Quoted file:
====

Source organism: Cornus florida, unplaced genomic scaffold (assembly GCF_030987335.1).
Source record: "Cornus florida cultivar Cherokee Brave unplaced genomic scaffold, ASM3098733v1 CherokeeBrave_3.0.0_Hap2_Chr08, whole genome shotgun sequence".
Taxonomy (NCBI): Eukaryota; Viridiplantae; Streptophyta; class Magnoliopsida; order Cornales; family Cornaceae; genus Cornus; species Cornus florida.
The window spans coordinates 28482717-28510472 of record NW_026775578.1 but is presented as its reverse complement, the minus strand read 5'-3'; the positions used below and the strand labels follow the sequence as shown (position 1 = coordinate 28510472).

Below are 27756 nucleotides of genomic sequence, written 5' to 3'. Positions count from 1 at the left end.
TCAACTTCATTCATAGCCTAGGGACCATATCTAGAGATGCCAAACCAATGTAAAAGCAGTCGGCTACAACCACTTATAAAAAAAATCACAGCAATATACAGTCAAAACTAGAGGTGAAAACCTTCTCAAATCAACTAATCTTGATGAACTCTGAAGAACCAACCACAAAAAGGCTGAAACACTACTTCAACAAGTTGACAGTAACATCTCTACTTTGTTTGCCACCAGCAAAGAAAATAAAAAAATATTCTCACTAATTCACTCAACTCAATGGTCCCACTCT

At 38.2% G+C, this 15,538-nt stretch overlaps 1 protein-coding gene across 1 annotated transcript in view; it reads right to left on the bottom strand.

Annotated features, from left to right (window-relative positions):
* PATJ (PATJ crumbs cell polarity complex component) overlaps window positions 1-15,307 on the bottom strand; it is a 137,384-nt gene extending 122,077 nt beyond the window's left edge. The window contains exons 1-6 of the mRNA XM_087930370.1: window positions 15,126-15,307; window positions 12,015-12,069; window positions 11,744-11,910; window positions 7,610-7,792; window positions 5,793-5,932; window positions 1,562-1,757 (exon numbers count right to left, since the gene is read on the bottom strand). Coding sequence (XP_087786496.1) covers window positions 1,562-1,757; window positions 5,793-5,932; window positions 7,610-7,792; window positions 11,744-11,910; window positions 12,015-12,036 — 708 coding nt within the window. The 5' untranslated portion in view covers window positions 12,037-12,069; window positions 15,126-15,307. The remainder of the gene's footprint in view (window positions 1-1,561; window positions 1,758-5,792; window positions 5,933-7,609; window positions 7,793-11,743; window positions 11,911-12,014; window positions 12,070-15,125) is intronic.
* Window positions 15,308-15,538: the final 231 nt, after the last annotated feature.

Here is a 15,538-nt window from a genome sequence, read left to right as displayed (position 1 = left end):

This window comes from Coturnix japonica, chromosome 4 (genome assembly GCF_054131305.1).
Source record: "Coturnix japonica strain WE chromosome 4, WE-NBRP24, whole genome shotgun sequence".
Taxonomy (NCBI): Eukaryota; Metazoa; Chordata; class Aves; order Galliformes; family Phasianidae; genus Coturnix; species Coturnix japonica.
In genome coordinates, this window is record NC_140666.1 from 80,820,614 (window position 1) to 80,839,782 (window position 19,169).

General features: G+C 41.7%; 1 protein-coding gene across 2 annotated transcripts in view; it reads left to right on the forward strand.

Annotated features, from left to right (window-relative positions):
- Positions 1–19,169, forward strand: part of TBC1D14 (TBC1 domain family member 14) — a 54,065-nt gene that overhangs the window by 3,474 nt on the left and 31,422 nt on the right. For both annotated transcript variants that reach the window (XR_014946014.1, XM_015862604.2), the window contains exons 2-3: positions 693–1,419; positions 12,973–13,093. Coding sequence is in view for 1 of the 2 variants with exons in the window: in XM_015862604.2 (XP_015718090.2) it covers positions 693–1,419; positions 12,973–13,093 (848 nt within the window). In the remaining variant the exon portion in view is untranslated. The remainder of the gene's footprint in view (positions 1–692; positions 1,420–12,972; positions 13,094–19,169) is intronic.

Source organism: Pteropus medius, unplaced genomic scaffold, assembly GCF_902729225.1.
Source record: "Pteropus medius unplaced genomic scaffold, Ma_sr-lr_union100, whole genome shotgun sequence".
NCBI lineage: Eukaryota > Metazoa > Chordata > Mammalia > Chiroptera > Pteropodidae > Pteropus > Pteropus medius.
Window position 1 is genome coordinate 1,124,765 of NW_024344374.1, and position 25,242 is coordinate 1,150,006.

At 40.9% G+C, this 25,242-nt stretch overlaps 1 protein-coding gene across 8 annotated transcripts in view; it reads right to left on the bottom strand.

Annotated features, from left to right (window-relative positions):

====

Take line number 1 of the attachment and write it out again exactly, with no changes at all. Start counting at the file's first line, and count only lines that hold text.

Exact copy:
Source organism: Cornus florida, unplaced genomic scaffold (assembly GCF_030987335.1).